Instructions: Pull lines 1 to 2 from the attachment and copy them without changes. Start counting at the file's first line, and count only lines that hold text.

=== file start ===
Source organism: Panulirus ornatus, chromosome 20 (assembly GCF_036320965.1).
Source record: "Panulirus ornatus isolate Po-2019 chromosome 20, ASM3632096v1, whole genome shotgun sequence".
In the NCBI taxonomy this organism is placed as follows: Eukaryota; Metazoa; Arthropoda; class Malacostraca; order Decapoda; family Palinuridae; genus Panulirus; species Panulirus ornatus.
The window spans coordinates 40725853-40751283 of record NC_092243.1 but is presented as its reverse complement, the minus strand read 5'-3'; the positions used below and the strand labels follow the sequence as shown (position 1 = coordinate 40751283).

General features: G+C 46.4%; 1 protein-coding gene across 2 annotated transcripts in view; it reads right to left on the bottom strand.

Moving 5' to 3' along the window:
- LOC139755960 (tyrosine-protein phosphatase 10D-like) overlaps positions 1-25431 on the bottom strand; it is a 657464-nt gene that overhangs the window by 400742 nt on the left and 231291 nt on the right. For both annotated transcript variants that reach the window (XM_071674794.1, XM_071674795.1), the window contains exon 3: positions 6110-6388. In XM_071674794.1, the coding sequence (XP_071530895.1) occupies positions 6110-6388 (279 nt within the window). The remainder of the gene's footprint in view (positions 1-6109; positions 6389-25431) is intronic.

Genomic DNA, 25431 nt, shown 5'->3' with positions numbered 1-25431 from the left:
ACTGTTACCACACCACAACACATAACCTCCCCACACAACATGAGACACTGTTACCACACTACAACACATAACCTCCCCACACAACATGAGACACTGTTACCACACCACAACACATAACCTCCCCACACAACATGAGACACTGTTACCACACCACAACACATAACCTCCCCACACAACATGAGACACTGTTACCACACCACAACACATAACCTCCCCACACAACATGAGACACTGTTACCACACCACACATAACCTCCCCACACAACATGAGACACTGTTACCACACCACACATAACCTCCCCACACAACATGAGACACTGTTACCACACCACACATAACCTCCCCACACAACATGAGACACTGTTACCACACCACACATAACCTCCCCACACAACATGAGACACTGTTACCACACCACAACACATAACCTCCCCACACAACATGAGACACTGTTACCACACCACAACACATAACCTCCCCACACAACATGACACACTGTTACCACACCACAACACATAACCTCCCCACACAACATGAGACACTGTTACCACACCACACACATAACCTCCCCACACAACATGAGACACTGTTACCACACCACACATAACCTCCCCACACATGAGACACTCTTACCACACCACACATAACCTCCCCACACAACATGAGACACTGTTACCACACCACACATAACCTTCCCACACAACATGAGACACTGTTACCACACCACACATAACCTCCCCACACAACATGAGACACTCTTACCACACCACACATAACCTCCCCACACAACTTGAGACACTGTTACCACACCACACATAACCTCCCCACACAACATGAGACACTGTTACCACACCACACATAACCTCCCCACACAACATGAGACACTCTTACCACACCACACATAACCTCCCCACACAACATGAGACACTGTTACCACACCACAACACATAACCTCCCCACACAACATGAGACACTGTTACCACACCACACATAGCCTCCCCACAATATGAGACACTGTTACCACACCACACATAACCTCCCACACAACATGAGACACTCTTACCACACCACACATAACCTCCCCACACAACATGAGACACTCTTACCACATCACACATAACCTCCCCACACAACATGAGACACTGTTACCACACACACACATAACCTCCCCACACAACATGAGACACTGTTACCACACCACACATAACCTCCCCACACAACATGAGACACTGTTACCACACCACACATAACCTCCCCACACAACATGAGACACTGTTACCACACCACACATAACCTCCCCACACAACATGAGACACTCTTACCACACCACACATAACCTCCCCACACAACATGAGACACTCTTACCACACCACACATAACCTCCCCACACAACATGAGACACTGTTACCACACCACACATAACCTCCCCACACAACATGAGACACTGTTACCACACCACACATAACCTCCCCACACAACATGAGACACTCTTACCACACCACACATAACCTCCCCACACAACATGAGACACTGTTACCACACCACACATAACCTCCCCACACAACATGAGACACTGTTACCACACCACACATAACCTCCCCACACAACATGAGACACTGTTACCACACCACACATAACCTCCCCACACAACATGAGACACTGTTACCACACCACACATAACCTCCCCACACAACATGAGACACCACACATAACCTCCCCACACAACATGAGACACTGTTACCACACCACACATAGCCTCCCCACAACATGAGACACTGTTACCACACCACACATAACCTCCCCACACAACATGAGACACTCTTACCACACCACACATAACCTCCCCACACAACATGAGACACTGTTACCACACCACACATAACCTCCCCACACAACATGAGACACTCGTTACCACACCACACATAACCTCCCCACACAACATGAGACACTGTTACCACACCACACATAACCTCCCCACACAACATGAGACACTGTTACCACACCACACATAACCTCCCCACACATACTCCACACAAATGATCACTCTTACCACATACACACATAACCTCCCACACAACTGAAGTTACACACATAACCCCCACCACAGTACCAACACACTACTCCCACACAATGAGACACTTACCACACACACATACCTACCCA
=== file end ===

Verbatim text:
Source organism: Panulirus ornatus, chromosome 20 (assembly GCF_036320965.1).
Source record: "Panulirus ornatus isolate Po-2019 chromosome 20, ASM3632096v1, whole genome shotgun sequence".